I’m a reader for a festival this spring. If I haven’t said this before, I’ll say it now: be a play reader for a festival, theater, or competition. You’ll learn a lot about playwriting.
This week, I’m reading this one play in which all of the characters sound alike. Thing is, the characters are different ages, different religions, different sexual orientations, different genders, different social classes. Sure, they all live in the same city, but it doesn’t make sense that they talk exactly like.
If people tell you your characters all sound alike…
Having characters that all sound alike may not be a problem if you’re writing a play that experiments with language. But in a “naturalistic” play, characters from different backgrounds should talk differently. If your characters are from different parts of the country or the world, if they’re different races, if they’re different ages, if they’re from different social classes, etc., make sure they sound different.
But it can be hard, with your own work, to notice that all of your characters are talking alike.
… there’s an easy way to test it.
Here’s an easy way to figure out if your characters all sound alike. It doesn’t require you to think, which is always a good thing for those times when you have a lot to do and very little time, and in any case you’re tired and you’d rather get some sleep.
Look for patterns in your punctuation.
Look at the punctuation. Punctuation is a clue to how people talk, right? What’s more, you’re probably less invested in the punctuation when you are in the words, so it’s emotionally easier to look at.
Look at sentence length. Look at whether the characters talk in complete sentences. Look at how you use commas, semicolons, dashes, ellipses, exclamation points, question marks. If you use slashes to indicate where someone interrupts, look at those, too.
If you’ve used the same pattern of punctuation with characters who are supposed to speak differently, then they probably aren’t speaking differently.
For example, I have a character in one of my plays who strings her thoughts along evenly, without stopping. So I used a lot of commas for her lines, basically making run-on sentences.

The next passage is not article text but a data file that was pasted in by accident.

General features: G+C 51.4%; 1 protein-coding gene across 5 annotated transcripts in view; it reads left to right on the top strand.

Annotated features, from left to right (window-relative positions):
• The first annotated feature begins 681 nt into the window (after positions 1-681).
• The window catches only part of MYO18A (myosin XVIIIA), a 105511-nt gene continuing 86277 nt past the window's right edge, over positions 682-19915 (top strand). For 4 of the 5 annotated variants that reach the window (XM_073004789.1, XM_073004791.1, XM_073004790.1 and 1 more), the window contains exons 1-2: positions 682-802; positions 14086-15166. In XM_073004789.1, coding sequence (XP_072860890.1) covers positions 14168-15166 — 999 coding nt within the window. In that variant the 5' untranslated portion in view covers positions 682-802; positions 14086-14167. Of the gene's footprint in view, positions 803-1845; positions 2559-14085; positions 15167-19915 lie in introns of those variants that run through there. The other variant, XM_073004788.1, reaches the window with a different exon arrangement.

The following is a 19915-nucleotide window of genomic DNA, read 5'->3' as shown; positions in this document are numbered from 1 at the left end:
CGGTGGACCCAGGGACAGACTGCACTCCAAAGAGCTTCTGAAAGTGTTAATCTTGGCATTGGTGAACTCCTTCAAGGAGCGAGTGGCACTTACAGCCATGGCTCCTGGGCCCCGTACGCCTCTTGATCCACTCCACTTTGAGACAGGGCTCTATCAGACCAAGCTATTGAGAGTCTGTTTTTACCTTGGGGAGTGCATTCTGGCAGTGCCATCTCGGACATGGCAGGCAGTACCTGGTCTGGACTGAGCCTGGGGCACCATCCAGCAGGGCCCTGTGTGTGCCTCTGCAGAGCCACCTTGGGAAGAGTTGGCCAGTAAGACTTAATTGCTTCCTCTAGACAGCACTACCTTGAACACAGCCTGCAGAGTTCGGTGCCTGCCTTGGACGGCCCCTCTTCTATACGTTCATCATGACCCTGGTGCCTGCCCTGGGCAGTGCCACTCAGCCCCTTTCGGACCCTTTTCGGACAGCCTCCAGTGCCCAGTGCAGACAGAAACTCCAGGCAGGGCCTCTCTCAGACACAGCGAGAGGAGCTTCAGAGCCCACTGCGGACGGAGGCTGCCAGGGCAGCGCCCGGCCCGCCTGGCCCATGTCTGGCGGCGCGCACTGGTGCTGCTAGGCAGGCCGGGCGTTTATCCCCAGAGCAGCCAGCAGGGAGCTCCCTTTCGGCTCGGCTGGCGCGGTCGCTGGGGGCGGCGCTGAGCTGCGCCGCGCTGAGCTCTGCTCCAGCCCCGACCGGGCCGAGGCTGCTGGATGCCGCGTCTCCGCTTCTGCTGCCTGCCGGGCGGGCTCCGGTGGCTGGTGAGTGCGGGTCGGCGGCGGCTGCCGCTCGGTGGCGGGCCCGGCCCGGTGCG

ELENA. Guys will ask me out, it’s because they think I’m some hot Latina, that I’m easy, you know, Latinas always are having lots of sex; you even assumed I must have kids, remember? but sooner or later they always break up with me, because I’m not the way they think I am; and they’re ashamed of what their friends think; their friends judge them, because they judge fat people, especially fat women.
Exclamation points: 0.
Question marks: 1.
A character in another play is hard-edged. I wrote her lines in short sentences, even sentence fragments. Her lines had lots of periods in them.
CATHY. I give up. I don’t know what else to try. Everyone has these stories that are supposed to explain things. But they don’t. Even the kudzu is dying.
What do I need to do? Do I need to ask you for permission to fix everything? Is that it?
May I have permission to fix this place?
Exclamation points: 0.
Question marks: 4.
Look at the difference! Elena uses 8 commas and 3 semicolons, and one question mark that doesn’t start a new sentence; and only one period. Cathy, on the other hand, uses 0 commas, 0 semicolons; and 6 periods and 4 question marks that end sentences.
Use different punctuation with different characters.
You can do this the other way around, too. When you’re writing different characters, write their lines using different punctuation patterns. They’ll sound different without you having to try too hard.
Is this the tail wagging the dog?
So maybe you’re thinking, this is so mechanical, so soulless, will it work. But think about it. Punctuation on the page is an indicator of how your characters talk. If you’re writing lines for them, you’re writing punctuation, too. Being conscious of punctuation can help you give each character his or her unique voice.